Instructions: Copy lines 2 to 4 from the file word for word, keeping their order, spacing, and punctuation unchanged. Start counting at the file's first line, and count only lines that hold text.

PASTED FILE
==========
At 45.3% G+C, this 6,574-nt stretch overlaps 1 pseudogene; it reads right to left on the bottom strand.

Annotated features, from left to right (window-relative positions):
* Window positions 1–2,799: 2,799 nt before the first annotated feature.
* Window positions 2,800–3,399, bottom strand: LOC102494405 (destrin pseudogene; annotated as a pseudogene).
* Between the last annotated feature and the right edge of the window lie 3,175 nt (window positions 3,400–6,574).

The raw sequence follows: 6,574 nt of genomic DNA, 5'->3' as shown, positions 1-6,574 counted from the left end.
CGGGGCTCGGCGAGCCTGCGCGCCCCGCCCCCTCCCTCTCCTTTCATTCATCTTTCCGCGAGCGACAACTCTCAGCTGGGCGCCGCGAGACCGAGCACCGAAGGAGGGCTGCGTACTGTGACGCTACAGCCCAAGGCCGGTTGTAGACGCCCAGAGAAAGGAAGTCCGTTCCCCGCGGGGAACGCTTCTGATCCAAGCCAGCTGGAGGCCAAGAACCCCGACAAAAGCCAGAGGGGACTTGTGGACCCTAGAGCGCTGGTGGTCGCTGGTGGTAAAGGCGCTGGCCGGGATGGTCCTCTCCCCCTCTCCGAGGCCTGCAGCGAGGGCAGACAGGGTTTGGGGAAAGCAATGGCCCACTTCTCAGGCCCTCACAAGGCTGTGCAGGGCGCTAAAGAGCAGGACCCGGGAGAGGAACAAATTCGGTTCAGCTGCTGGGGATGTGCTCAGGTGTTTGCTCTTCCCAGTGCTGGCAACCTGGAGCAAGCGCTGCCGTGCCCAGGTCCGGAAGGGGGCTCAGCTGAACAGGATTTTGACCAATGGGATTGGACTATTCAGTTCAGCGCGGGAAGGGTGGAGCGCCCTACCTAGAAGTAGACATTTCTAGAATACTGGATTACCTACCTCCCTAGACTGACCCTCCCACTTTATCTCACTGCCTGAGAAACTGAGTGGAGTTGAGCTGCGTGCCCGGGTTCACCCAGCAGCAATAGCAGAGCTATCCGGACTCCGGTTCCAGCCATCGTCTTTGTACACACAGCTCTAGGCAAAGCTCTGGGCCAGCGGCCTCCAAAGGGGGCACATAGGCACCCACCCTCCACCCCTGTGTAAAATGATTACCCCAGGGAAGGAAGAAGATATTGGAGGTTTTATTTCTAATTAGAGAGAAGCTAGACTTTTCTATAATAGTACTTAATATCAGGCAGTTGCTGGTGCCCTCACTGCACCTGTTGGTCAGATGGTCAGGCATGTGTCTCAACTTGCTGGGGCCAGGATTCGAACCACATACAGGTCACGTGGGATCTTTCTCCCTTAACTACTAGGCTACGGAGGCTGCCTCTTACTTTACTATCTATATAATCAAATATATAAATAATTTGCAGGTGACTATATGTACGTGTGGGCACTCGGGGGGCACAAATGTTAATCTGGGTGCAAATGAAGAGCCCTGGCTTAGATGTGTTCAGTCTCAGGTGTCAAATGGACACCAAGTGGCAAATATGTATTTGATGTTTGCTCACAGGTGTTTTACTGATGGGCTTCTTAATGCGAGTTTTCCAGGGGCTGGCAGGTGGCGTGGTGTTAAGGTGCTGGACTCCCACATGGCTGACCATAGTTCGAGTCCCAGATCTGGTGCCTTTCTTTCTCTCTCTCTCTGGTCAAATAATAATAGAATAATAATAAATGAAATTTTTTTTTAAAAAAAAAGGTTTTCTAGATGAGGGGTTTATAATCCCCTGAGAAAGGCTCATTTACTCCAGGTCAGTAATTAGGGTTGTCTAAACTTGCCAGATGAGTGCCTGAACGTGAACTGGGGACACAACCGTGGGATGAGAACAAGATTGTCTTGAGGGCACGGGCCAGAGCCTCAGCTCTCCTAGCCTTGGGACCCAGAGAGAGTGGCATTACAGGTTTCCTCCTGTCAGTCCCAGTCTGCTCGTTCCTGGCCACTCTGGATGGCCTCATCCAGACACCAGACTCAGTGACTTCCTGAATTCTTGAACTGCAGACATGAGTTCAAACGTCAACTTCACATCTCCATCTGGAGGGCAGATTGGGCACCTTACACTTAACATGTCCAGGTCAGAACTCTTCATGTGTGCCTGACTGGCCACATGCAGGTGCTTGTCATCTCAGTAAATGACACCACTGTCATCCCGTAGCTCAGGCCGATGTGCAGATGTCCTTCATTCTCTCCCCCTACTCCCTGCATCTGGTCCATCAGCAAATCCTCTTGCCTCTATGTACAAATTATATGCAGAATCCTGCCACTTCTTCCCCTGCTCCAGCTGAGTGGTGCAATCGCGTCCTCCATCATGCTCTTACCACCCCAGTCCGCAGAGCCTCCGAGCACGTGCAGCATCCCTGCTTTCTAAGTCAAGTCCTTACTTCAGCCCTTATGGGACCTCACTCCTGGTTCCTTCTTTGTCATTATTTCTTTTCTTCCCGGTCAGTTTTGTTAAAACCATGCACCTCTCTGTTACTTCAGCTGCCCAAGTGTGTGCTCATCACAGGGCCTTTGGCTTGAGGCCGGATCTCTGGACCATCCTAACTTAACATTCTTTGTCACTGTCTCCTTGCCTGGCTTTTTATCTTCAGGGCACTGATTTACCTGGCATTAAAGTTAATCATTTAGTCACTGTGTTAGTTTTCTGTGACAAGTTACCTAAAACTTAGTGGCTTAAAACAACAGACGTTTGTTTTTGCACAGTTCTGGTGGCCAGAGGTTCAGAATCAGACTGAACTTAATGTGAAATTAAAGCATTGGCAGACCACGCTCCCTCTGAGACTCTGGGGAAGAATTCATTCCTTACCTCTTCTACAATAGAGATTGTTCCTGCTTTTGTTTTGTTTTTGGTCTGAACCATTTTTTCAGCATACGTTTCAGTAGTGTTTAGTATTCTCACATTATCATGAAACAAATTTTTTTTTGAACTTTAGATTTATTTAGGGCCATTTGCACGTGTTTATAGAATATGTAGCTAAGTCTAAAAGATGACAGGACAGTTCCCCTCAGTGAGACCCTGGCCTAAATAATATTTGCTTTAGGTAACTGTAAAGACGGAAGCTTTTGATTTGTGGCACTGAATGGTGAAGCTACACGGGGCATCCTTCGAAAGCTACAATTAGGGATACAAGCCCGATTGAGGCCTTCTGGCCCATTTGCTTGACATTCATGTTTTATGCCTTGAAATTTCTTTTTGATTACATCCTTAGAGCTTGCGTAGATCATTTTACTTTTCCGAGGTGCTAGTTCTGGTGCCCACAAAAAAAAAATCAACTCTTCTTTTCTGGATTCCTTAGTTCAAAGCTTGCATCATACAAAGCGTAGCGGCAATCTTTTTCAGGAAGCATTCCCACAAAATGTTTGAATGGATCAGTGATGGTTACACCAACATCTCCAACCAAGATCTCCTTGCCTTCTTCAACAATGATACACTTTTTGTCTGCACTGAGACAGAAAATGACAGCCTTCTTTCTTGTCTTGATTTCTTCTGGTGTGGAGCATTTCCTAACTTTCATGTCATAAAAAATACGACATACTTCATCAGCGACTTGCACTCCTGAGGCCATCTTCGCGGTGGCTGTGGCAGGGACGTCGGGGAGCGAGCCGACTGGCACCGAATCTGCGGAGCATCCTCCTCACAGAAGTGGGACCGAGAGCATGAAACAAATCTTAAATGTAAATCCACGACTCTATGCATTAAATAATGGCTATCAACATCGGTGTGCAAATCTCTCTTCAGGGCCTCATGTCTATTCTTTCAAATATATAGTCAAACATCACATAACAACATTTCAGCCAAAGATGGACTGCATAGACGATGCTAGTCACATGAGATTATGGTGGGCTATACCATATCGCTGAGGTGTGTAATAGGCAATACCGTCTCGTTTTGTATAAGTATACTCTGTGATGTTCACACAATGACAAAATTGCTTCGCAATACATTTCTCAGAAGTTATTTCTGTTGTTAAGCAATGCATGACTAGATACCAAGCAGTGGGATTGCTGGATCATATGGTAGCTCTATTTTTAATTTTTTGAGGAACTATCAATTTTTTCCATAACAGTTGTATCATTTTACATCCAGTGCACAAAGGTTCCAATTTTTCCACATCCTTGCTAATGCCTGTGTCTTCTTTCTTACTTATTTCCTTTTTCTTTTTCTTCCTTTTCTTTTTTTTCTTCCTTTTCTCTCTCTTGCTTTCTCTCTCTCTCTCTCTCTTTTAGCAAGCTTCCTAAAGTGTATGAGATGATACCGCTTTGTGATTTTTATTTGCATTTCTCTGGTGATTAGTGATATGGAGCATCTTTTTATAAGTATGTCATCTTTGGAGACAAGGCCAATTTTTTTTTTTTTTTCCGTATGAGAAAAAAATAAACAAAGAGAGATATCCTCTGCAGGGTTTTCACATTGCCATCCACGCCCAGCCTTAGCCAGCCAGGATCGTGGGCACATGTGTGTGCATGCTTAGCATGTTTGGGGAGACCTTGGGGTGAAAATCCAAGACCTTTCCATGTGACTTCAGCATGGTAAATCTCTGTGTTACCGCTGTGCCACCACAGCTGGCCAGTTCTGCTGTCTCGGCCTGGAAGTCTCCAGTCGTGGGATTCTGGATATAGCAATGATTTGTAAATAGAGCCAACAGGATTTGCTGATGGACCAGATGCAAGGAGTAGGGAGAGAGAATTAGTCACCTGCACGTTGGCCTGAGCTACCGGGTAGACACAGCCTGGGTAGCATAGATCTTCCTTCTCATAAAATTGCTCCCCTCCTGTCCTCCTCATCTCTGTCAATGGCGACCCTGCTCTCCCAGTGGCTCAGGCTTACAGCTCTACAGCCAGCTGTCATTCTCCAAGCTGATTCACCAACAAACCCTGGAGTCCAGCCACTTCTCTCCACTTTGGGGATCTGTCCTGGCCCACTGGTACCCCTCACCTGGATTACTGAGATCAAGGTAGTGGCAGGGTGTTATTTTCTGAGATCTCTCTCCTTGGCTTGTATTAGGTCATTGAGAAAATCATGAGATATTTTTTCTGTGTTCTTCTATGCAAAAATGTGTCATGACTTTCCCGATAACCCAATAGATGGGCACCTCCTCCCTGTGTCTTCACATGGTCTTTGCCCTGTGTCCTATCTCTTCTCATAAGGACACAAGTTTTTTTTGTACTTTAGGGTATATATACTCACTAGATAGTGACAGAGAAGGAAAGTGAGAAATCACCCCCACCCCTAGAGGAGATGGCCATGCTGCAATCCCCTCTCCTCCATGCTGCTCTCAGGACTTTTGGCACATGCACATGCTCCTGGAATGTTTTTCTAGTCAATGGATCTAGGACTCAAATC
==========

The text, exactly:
Annotated features, from left to right (window-relative positions):
* Window positions 1–2,799: 2,799 nt before the first annotated feature.
* Window positions 2,800–3,399, bottom strand: LOC102494405 (destrin pseudogene; annotated as a pseudogene).